Why retail gods may not smile on St James – Kevin Buckle

It was interesting to see the first shops being named for Edinburgh St James, even if they were just four different brands with one owner. No great surprise they were all clothing brands and it will be interesting to see what other types of retailer sign up and how many move from other locations.

Saturday, 27th April 2019, 6:00 am
Work continues on the new St James  but by the time it is open for business the retail landscape will have changed dramatically. Picture: Andrew O'Brien

It was interesting to see the first shops being named for Edinburgh St James, even if they were just four different brands with one owner. No great surprise they were all clothing brands and it will be interesting to see what other types of retailer sign up and how many move from other locations.

I’ve been told that of the 85 shops it is expected that 35 will be food-related, leaving 50 non-food outlets, and it is difficult to think of 50 different brands who could afford and want to be there. There also appears to be no estimates of how many shops will become empty elsewhere due to shops moving and this may, given the make-up of retail in George Street, be a particular issue there.

I don’t think anybody expected the high street to be in the current state it is in when the plans for a new St James Centre were first drawn up. Wonderful things were and are expected so there will need to be more than a great selection of slightly different clothing stores.

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An artist's impression of the Impact Centre's new concert hall

Possibly there will be a selection of slightly different gift shops but all the old mainstays like a good toy shop have been killed off by online shopping and I think we can also safely say there won’t be an HMV there unless their new owner can get a great deal – and that would sound alarm bells if such deals became necessary.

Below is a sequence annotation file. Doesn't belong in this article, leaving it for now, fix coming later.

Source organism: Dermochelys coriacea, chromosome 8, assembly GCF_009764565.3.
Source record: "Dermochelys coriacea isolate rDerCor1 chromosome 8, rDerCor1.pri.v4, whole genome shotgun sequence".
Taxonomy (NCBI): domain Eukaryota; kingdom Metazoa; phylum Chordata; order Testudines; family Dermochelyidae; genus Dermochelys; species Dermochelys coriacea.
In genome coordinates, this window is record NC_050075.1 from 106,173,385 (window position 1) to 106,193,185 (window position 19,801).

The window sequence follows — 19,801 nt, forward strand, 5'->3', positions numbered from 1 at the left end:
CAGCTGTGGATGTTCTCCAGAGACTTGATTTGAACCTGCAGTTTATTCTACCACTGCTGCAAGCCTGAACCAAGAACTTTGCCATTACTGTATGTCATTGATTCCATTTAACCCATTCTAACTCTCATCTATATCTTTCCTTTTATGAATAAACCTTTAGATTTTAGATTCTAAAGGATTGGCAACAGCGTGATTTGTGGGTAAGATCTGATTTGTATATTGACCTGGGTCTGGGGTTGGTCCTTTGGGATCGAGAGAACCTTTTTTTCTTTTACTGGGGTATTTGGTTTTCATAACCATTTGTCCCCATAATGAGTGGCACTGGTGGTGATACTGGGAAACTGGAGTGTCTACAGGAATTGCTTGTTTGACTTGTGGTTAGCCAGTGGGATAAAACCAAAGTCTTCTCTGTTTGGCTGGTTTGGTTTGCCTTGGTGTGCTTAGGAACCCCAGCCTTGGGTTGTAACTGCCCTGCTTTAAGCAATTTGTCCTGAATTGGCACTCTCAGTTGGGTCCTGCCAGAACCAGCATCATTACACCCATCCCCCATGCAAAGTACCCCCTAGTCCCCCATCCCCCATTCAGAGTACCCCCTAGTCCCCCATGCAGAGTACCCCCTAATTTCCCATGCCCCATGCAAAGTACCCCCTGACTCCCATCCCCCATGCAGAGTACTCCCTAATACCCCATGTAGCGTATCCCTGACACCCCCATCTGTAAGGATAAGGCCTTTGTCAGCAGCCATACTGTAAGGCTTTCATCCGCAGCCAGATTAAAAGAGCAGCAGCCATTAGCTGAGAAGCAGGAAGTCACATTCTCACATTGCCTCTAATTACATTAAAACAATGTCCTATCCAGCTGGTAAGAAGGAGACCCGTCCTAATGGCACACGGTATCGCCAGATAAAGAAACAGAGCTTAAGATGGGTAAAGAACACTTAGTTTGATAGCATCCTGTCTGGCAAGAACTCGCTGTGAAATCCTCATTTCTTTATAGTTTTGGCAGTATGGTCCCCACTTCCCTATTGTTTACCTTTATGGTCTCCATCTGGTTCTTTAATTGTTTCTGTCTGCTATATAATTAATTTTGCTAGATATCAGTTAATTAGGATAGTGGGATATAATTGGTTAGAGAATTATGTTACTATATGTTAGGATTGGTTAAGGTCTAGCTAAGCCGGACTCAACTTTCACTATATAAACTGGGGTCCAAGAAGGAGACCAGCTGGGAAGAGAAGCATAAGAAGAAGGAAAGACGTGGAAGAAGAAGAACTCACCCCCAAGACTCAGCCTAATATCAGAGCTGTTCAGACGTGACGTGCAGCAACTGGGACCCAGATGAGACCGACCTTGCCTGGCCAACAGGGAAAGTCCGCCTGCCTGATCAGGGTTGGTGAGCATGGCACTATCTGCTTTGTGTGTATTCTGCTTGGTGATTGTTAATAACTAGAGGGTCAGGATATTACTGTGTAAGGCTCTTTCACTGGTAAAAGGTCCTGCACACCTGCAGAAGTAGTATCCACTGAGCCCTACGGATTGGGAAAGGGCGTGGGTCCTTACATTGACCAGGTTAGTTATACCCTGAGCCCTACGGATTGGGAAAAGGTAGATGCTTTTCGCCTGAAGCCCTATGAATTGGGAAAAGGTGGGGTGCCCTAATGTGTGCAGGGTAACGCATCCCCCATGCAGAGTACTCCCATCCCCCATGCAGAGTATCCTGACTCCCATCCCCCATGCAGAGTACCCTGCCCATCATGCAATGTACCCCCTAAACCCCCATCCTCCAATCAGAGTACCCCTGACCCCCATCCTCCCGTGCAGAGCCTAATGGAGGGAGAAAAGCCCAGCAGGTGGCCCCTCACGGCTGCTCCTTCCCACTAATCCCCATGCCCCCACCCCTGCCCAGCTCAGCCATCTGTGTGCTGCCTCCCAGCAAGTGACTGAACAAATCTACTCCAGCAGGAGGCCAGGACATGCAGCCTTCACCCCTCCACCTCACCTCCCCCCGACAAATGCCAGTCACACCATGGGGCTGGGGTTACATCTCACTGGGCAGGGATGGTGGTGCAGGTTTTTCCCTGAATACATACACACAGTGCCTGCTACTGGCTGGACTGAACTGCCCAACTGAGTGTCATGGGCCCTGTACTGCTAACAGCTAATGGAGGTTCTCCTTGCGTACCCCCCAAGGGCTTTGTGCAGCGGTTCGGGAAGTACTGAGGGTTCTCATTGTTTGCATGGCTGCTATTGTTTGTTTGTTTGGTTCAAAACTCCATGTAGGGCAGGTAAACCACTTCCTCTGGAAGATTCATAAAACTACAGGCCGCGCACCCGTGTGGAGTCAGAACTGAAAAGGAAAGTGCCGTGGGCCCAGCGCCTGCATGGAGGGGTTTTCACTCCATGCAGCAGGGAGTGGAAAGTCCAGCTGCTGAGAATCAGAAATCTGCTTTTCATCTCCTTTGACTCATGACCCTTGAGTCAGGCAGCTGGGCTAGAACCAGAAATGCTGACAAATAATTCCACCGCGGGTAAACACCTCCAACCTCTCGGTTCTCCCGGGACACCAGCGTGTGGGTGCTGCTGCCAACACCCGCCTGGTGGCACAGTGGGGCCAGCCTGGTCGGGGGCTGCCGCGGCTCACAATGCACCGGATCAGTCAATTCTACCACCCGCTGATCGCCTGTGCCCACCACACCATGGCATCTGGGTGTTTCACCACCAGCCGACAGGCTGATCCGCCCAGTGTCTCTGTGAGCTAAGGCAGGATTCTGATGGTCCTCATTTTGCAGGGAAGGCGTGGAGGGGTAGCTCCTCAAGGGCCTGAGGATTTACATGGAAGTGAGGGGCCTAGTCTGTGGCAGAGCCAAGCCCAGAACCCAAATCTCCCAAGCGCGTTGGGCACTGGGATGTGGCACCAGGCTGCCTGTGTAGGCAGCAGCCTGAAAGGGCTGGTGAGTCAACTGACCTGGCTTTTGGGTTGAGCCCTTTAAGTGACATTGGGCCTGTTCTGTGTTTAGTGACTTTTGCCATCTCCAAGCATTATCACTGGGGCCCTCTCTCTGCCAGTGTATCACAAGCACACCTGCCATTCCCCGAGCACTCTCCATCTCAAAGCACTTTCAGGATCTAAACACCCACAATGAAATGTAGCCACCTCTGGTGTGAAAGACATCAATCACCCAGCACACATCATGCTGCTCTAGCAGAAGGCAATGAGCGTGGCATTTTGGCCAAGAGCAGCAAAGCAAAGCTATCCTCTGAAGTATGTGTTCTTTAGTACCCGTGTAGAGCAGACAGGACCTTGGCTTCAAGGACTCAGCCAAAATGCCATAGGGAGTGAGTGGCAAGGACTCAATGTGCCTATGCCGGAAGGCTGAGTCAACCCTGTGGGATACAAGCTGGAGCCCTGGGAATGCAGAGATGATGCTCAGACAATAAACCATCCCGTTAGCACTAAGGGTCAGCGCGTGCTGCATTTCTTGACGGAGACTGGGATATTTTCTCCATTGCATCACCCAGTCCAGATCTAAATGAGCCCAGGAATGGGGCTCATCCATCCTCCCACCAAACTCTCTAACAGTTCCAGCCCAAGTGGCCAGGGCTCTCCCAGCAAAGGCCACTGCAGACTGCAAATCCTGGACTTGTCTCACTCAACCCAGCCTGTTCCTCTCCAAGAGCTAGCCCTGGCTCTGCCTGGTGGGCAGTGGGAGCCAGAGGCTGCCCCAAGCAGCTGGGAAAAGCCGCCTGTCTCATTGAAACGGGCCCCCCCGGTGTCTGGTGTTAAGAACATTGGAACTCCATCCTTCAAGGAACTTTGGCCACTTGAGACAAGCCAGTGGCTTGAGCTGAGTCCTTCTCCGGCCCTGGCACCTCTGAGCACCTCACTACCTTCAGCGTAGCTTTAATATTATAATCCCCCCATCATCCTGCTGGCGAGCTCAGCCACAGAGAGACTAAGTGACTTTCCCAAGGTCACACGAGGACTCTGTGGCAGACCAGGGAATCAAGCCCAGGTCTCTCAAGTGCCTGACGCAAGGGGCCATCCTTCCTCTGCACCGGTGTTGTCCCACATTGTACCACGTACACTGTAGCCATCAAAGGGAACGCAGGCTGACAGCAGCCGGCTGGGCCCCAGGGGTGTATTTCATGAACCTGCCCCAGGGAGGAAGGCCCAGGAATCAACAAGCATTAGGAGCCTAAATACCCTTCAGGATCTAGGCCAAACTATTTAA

Given that another year and a half will pass before the St James opens the only thing that is certain is that by then other well-known businesses will no longer be with us and it may be more a case of who is left. Quite what role Mike Ashley will be playing on the high street by then is anybody’s guess!

I didn’t see any consideration given to this moving of businesses in the consultation for George Street but really there is a far wider context, whether that is the adverse effect on the West End or the ongoing problems being faced by Princes Street.

With the City Centre Transformation plan to be revealed soon I do hope that businesses in the city centre will be given fair consideration and certainly Daisy Narayanan, who leads the plan, has been very tolerant of my constant reminders and I have to say also very supportive. Quite how all this translates come the big plan I can only wait and see but I rarely see placemakers mention business beyond tagging on that they will benefit from improved public realm and active travel.